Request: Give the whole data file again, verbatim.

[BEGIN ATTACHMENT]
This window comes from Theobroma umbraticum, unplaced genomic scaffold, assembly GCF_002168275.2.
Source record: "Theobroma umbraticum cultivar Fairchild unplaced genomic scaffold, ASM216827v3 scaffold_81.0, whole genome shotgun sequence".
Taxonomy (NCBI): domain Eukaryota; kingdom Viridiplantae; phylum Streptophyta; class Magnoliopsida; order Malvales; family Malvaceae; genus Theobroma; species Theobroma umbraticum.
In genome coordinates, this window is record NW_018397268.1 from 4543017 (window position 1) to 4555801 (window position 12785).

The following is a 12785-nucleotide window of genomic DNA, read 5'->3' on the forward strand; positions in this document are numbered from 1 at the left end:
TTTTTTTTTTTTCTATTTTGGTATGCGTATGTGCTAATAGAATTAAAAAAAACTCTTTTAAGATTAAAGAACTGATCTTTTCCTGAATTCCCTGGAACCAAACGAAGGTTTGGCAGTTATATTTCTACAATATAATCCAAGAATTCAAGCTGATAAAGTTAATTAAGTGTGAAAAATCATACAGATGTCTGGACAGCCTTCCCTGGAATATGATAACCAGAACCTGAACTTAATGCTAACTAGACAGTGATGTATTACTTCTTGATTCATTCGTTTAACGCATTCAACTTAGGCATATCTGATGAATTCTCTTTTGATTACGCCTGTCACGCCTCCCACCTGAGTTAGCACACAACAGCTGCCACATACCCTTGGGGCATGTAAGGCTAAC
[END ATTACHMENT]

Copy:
This window comes from Theobroma umbraticum, unplaced genomic scaffold, assembly GCF_002168275.2.
Source record: "Theobroma umbraticum cultivar Fairchild unplaced genomic scaffold, ASM216827v3 scaffold_81.0, whole genome shotgun sequence".
Taxonomy (NCBI): domain Eukaryota; kingdom Viridiplantae; phylum Streptophyta; class Magnoliopsida; order Malvales; family Malvaceae; genus Theobroma; species Theobroma umbraticum.
In genome coordinates, this window is record NW_018397268.1 from 4543017 (window position 1) to 4555801 (window position 12785).

The following is a 12785-nucleotide window of genomic DNA, read 5'->3' on the forward strand; positions in this document are numbered from 1 at the left end:
TTTTTTTTTTTTCTATTTTGGTATGCGTATGTGCTAATAGAATTAAAAAAAACTCTTTTAAGATTAAAGAACTGATCTTTTCCTGAATTCCCTGGAACCAAACGAAGGTTTGGCAGTTATATTTCTACAATATAATCCAAGAATTCAAGCTGATAAAGTTAATTAAGTGTGAAAAATCATACAGATGTCTGGACAGCCTTCCCTGGAATATGATAACCAGAACCTGAACTTAATGCTAACTAGACAGTGATGTATTACTTCTTGATTCATTCGTTTAACGCATTCAACTTAGGCATATCTGATGAATTCTCTTTTGATTACGCCTGTCACGCCTCCCACCTGAGTTAGCACACAACAGCTGCCACATACCCTTGGGGCATGTAAGGCTAAC